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Prices continue to increase

Prices continue to increase

Prices continue to increase

There is a huge variance between average house price values in Rotorua from month to month due to the small number of sales each month, however, it is clear that prices continue to increase across all price brackets.

In June this year we recorded the highest ever median sale price at $440,000. Since then it has fluctuated between $375k and $420k. This certainly doesn’t mean prices are dropping, but the $440k median in June was an anomaly, rather than the start of a new trend. There are huge fluctuations in the prices from a statistical perspective, making it very difficult to accurately assess market growth, but looking at a larger sample of sales data, the last 12 months would show an average increase of 15-18%.

I recently sold a property that we had on the market 12 months prior also. Due to a change in circumstances, the seller decided to keep the property then, but was ready to sell this time around. The value increases of properties in Rotorua can be clearly seen when the same property is marketed within such a short period of time. A year ago, we attracted offers around $380k, this time around they were around $440k, which equates to a 16% difference in value. Nothing changed other than the market.

Will this continue in the near future?

My prediction is that we will see property prices increase in the next few years, but at a slower rate of around 5%-10% pa.

Delayed Spring Action

This year we experienced a delayed spring surge of new properties coming to the market. Typically we see a big increase in properties for sale in August & September, where this year the biggest jump in new properties to the market happened in October/November.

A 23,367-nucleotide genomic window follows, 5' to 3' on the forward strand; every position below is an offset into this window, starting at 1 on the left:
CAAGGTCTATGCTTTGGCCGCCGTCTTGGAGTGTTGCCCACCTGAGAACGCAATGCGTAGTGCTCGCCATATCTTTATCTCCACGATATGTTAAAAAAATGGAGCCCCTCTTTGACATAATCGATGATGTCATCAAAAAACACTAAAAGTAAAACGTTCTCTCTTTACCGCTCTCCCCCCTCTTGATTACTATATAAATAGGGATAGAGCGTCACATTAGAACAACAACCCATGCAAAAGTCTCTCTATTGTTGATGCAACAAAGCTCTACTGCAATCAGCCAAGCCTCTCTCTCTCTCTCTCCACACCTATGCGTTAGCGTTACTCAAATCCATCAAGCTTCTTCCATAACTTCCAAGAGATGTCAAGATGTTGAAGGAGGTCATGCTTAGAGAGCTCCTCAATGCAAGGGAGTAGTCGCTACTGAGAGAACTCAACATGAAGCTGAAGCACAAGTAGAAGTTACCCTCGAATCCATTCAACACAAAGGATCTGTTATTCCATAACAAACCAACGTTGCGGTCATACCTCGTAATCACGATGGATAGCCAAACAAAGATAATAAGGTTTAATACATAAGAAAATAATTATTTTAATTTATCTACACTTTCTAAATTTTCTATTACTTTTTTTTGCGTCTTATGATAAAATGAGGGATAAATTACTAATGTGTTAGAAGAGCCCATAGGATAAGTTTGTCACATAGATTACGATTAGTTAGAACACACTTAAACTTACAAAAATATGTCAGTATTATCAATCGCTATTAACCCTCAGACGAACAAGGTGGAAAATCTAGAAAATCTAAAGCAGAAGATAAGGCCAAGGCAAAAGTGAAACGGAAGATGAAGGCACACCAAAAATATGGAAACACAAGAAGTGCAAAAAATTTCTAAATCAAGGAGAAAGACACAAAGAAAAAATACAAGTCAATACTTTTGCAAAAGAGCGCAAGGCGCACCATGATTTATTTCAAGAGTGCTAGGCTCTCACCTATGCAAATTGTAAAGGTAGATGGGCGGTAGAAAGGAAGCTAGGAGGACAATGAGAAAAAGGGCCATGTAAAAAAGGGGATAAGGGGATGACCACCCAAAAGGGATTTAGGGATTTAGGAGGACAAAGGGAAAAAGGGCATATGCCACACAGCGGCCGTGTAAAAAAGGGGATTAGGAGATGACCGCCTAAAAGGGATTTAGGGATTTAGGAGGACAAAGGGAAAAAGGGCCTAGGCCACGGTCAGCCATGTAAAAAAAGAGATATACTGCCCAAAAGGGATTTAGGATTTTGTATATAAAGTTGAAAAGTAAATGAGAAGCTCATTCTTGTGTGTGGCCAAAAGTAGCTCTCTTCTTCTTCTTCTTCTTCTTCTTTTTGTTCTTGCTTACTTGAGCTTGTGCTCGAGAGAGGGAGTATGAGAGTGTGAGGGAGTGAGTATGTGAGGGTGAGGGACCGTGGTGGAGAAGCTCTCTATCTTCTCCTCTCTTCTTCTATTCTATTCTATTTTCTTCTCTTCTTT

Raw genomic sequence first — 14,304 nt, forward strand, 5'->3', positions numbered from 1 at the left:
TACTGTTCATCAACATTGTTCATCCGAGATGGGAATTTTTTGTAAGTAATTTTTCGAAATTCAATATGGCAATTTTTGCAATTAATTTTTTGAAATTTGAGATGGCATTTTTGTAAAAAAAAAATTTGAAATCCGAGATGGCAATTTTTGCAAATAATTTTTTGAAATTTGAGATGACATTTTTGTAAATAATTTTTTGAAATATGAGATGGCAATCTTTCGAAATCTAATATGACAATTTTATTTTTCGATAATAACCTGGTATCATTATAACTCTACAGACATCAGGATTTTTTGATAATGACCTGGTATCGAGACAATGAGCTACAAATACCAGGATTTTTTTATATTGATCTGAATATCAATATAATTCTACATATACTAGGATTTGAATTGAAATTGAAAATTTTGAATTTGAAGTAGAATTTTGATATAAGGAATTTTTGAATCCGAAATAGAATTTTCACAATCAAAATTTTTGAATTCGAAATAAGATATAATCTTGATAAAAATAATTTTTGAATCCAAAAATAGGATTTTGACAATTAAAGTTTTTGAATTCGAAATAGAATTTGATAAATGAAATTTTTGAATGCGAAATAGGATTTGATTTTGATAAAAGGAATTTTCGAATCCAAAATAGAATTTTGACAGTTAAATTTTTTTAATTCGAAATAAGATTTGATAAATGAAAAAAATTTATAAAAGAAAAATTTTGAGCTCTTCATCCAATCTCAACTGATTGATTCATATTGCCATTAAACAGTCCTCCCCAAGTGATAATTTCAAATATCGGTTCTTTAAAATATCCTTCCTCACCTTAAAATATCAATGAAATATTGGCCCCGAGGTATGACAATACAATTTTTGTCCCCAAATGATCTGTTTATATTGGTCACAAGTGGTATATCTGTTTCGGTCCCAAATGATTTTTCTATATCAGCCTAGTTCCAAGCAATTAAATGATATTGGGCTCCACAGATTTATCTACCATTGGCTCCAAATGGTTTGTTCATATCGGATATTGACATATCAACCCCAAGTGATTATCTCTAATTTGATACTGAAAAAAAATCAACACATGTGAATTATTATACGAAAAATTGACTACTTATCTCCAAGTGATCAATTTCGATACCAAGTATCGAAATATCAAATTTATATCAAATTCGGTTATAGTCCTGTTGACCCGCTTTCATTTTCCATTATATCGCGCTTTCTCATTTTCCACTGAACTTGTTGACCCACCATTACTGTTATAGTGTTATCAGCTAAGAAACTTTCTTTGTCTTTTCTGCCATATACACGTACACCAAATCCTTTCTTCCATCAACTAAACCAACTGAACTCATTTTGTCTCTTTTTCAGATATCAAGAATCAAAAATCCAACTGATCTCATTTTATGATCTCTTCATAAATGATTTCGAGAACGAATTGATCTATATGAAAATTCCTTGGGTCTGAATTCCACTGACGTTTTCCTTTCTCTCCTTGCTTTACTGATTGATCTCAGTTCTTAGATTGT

The lowest number of properties on the market ever recorded was in July this year with only 160 properties available. This jumped up to 325 in November, which is comparable to the previous two years. This number should slowly creep up in coming months, creating a bit more balance between the supply and demand.

To sell or not to sell?

My recommendation for homeowners remains the same. There’s no hurry to sell now if you are going to
purchase again, however, make sure that you have a solid plan in place for your next purchase as it might take some time before you find something suitable. Selling your house won’t be the problem. The question is more about how you ensure you get the best result in your timeframe.

I’d happily help you put a plan in place to suit your personal circumstances. If you own investment properties it
depends on your long term plan. Keeping property long term continues to be a great choice of investment in my opinion. There are changes on the horizon with insulation requirements and new wood burner bylaws that will restrict the use of old wood burners (installed prior to September 2005). There are also changes in the pipeline regarding tenants’ rights and the time-frame to give notice to tenants to vacate.

Due to the changes as indicated above and whatever new changes might be introduced (such as building wof for rental properties and the like) it may be a good time to upgrade your investment portfolio to higher quality properties.

By capitalising on today’s market, your rental properties are more likely to attract first home buyers than a few years down the road, which typically means a higher price. If you’re looking to put your money elsewhere in the near future (ie within the next 12 months), now might be a smart time to sell.

You should make the decision based on your time frames and what suits you best, but the changes looming with new regulations might mean any increase in value could be diminished by the additional work required during that period.

A lot will depend on your investment strategy and what you’d do once you sell. For some, it may make more sense to wait, whereas for others it might be smarter to make a move sooner and have the certainty of a sale in a seller’s market.

 

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